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                           ED HUGHES IN CHINA

This is the Saga of Son Ed's remarkable 18 month trip to China from March 1989 through September 1990 - the period of great unrest in that country.

Introduction

In 1988, son Edward Hughes, had not traveled abroad as Patsy and I had, with son David and Daughter Rebecca  through our three year tour in Hawaii.

Ed, came along in 1961 while I was stationed at Fort Leavenworth, Kansas. Hardly an exiting place. He grew up, including going to college, entirely in 'dull' (to him) America.

For a combination of reasons he itched to do something exiting and foreign. So he  accepted an offer from the ‘Princeton in Asia’ program to travel to China, and spend at least a year at the Dalian Foreign Trade school in Dalian, Liaoning Province, China teaching the students oral English.

He did not need to know Chinese, for he would be in an “English Language’ department, where his native speaking and pronunciation of English words would improve the Chinese handling of the language. This was early in the ‘opening up of China’ to America which Nixon had started as President. And the “Trade” school would produce younger people who would go into foreign trading companies, especially since the Chinese government, in 1984, made Dalian a ‘Special Economic Zone’ where foreign companies could set up. Dalian is the largest sea port in China.  

Edward took to that idea. He had some interest in things oriental since his brother David has trained some on Tai Chi. So, being unmarried and with no obligations, he accepted the offer. He visited a number of Chinese restaurants in Colorado Springs asking questions, and even encountered one part of whose family were back in northern China – where Dalian, and the Provincial capital, Shenyang resides.

I took a separate interest in the Chinese location, for Dalian was original called “Port Arthur” (after a British officer when it was trying to colonize in the Far East.) But when the Russian Bolsheviks were taking over in 1917, the US Government sent a US Army Force, the 27th  Infantry Regiment, to help the ‘White Admiral’ Kolchak  who was still loyal to the Czar. The Regiment thus was one of the very few American units who has directly fought the Russian Communist Army. The mission failed, but the Russians were impressed with the spirit of the American unit, liking them to Russian Wolfhounds. The name stuck, and ever since the 27th Infantry has been called the ‘Wolfhounds – and its crest displays the head of one, with the motto ‘Nec Aspara Terrant’, a Russian Wolfhound called “Kolchak” after the Russian Admiral’s name, and the irreverent enlisted men said that the Latin motto means “Don’t forget the Dog Food.’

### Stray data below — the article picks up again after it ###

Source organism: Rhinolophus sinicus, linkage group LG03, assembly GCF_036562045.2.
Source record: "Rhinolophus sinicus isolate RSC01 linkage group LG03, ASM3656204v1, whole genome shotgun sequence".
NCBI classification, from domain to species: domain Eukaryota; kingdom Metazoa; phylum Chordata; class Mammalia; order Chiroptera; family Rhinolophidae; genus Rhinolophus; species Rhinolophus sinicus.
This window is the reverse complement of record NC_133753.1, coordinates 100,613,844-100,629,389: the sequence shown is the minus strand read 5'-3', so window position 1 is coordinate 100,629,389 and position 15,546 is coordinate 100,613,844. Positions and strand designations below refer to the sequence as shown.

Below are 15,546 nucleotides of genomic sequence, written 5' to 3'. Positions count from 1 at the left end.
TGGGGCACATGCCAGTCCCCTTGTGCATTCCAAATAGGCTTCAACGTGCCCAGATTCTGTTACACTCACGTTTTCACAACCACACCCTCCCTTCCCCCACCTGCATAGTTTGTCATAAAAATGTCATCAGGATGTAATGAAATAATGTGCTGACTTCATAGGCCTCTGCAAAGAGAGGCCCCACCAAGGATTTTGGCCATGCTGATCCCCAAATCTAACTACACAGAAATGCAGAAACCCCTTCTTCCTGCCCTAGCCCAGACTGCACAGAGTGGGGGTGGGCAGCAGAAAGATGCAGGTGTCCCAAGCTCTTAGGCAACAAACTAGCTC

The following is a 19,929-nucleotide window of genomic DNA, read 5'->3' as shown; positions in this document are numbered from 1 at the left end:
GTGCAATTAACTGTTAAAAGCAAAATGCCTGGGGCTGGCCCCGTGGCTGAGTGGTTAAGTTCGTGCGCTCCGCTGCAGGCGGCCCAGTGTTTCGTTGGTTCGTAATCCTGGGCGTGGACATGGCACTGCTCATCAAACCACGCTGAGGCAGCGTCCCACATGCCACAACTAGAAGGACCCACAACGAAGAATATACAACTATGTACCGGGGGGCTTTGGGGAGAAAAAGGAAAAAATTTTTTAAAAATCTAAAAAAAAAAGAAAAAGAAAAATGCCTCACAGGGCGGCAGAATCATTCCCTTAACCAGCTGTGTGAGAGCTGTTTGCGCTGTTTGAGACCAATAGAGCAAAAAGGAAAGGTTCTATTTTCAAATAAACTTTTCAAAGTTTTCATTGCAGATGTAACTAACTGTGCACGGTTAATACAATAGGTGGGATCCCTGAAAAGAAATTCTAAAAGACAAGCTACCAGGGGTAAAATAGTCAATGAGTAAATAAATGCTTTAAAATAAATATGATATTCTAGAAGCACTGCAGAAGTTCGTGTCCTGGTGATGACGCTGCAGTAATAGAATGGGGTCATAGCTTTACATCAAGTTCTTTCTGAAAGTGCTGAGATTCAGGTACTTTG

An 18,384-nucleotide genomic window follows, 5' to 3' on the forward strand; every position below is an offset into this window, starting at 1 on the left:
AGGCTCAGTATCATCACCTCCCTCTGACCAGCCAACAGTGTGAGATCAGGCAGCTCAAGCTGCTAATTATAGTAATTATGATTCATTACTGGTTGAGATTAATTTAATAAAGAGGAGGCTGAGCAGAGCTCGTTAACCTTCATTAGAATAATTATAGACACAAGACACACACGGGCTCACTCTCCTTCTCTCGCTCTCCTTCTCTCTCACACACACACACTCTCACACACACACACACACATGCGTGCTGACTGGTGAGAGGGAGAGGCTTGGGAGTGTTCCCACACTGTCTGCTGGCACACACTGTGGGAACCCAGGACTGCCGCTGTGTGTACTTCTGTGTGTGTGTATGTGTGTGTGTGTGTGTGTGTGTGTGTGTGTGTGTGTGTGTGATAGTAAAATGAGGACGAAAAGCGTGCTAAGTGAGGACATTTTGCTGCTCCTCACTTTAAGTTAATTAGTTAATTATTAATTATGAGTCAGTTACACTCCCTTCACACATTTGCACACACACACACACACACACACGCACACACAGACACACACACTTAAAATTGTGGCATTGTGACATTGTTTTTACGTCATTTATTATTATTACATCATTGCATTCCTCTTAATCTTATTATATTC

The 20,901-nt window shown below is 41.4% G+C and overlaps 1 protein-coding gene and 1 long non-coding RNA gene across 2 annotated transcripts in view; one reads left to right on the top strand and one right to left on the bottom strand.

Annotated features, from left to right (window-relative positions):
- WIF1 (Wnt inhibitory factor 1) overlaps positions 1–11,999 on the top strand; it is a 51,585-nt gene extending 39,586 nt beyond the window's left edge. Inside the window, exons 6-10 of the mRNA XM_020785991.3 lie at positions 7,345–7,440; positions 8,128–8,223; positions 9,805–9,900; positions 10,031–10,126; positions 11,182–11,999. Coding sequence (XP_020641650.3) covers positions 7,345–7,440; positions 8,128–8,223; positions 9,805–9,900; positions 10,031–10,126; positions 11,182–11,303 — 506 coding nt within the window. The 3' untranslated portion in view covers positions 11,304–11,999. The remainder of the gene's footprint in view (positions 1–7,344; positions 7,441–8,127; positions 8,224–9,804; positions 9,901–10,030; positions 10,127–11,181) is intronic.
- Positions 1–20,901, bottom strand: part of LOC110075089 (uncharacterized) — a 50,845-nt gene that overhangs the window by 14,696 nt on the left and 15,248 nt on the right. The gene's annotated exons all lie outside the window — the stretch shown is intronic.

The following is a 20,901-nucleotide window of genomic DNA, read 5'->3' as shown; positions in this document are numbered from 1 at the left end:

I commanded the 1st Battalion, 27th Infantry Wolfhounds in Vietnam in 1968. If I ever got to Dalian, China I wanted to see where my Regiment came ashore in 1918.

 

But back to Ed Hughes.

He absorbed as much as he could about China, even visiting Chinese Restaurants operated by native Chinese who had more recently come to America. In one case, detailed below, Ed's being in China helped a family whose son was trapped in China after his parents were declared persona non grata back in China while in the US for making comments critical of the Communist regime.

He got packed, and since I had brought him up learning about some of the earliest personal computers and modems – Radio Shacks – in 1978, he took a Toshiba laptop, proper software and a battery powered modem – on the long chance he might be able to connect up to the US somehow, some way. when there.

By this time I had a growing reputation in my ability to communicate globally by personal computer and even ordinary international telephone circuits. This was long before the Internet spread across the world. There was no such thing in China.

So I urged him to also take what I called his 'burglar tools' with which he could disassemble Chinese phone  which would not have American style RJ11 ‘jacks.’ And sent him with alligator clips to make it possible for him to tap into telephone wires.

So Ed left for China February 28th 1989 – the very year and month when the uprising in Tiananmen Square erupted.

Now since I was accomplished in using, from my home in Colorado Springs, a number of Telecommunications messaging and 'conference services - including the Source, Compuserve, Prodigy, the early west coast 'Well' and east coast 'Metanet' I accessed those in order to ask many questions about China, any possible government or academic 'networks' Ed might be able to use. 

The story continues from here. via a series of Articles named "Ed in China (1 etc)"

 

 

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